The Family Coalition Party would do the following:

• Since the centralized budgeting process is wasteful and ignores family input, reduce school board administration costs and transfer more responsibility for local budgets to principals, school staff, and families to set priorities with available funds.

• In teaching fields where equipment costs are high, encourage schools to specialize, and help students travel to schools where their education needs will be met.

• Promote more partnerships with industries and businesses who can provide expertise, training, and access to technology at reduced costs.

• Stagger the school day so that expensive equipment and infrastructure do not sit idle.

• Hold the line on teachers’ salaries and pensions. On average, teachers now draw a pension for 30 years after working only 26 years. Taxpayers are on the hook for the resulting $17.2-billion deficit in the teachers’ pension plan.

Ted McMeekin • Liberal

First, let me welcome all of our students back to school and thank all of our teachers for the important work that they do.

Education has always been a priority for me and I am so proud to be a part of a government that understands its significance.

John F. Kennedy once said, “Our progress as a nation can be no swifter than our progress in education.” It is my goal to continue with the great progress we have made in education in Ontario, and that includes ensuring our students have safe and modern classrooms.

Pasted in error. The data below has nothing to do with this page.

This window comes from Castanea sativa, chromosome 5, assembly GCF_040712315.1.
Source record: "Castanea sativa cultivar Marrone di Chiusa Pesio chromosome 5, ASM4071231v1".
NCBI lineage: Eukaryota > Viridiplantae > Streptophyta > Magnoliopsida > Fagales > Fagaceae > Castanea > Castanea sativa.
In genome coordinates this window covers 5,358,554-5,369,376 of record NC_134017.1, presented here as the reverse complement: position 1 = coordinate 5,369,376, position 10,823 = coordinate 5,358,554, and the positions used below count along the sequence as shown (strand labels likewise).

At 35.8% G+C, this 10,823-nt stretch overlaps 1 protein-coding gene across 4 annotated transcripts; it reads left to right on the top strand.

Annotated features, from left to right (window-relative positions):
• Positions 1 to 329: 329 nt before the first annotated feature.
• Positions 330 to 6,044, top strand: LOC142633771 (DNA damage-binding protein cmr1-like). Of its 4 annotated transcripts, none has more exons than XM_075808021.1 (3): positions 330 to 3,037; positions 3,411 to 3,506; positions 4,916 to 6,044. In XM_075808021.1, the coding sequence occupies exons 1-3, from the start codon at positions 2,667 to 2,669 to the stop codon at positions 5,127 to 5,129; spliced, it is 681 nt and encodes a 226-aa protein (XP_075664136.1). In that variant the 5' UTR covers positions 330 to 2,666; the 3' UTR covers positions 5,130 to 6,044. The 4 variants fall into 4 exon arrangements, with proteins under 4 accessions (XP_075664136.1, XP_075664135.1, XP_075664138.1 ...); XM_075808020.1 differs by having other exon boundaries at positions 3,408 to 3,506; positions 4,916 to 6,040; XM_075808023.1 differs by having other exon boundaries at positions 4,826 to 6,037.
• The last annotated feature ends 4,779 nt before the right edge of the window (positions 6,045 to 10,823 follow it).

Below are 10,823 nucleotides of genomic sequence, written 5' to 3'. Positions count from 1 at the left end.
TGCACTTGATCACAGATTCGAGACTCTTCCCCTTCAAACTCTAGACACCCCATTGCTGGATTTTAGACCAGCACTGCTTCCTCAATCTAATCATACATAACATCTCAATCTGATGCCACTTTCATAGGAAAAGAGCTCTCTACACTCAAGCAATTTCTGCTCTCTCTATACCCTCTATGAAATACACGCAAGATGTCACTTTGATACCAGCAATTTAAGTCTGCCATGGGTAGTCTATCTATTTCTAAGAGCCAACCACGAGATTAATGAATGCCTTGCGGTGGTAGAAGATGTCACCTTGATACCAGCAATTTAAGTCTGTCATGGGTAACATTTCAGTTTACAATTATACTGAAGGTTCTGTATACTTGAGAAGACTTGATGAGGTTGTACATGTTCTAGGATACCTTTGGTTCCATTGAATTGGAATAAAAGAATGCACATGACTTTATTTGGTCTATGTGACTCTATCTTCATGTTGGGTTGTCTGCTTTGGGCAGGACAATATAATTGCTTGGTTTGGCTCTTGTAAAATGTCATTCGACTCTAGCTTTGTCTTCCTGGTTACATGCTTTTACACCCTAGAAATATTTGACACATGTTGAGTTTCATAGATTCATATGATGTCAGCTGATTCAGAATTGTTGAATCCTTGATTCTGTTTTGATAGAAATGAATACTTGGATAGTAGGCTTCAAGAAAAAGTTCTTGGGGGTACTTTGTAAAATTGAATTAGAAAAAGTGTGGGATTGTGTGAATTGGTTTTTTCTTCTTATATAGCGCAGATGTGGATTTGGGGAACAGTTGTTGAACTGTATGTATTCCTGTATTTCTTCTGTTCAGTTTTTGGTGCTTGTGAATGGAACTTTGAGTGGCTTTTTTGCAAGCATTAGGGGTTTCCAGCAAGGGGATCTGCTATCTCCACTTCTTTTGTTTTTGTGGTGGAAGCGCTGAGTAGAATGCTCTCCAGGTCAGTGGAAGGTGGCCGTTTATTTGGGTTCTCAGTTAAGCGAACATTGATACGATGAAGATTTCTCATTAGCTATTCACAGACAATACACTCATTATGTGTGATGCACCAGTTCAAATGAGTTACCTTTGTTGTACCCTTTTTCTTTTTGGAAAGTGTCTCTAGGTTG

Our plan has been to build new schools and expand others. Province-wide, we have invested over $7 billion in school infrastructure. We’ve built more than 400 new schools, with 150 more planned or under way. We’ve also helped more than 2,300 schools become more energy efficient and installed 135 projects utilizing renewable energy technologies. In total, more than 19,000 school renewal projects, which include replacing roofs, windows and boilers, have been completed or are under way in schools across the province. This will save our schools money over the long-term.

In Ancaster-Dundas-Flamborough-Westdale, we have built four new schools. William Osler Public School, Ancaster Meadows Public School, Immaculate Conception Catholic School, and Bishop Tonnos High School are already open.

Guy Brown Elementary School is open and construction is nearly complete, and there are plans for a new St. Thomas Catholic Elementary School. The addition to Waterdown District High School is also under way.

We have also invested in green projects at our local schools: St. Mary Catholic Secondary School received $61,840 for a wind power project; Our Lady of Carmel Catholic Elementary School in Carlisle received a $20,000 grant to recycle rain water for school use; and Waterdown District High School has a solar panel rooftop project, which is funded through a renewable energy grant of $816,000. Students will be able to use cellphone apps to see the power generated by the solar panels once the project is complete.

All this is in addition to our investments in teachers, reducing class sizes, full-day kindergarten, new computer labs, and so much more. In fact, our public schools are now ranked the best in the English-speaking world (McKinsey & Co.,  Nov. 2010).

Our progress stands in sharp contrast to the PC party, which closed more than 500 schools while cutting $2 billion from education and throwing the system into chaos. The NDP have presented no plan for education and made just one mention of schools in their entire platform.

I will continue to be an advocate for this community with investments in our schools and in turn our future. I look forward to building on the progress to date by continuing to invest in school infrastructure as we move our education system forward.”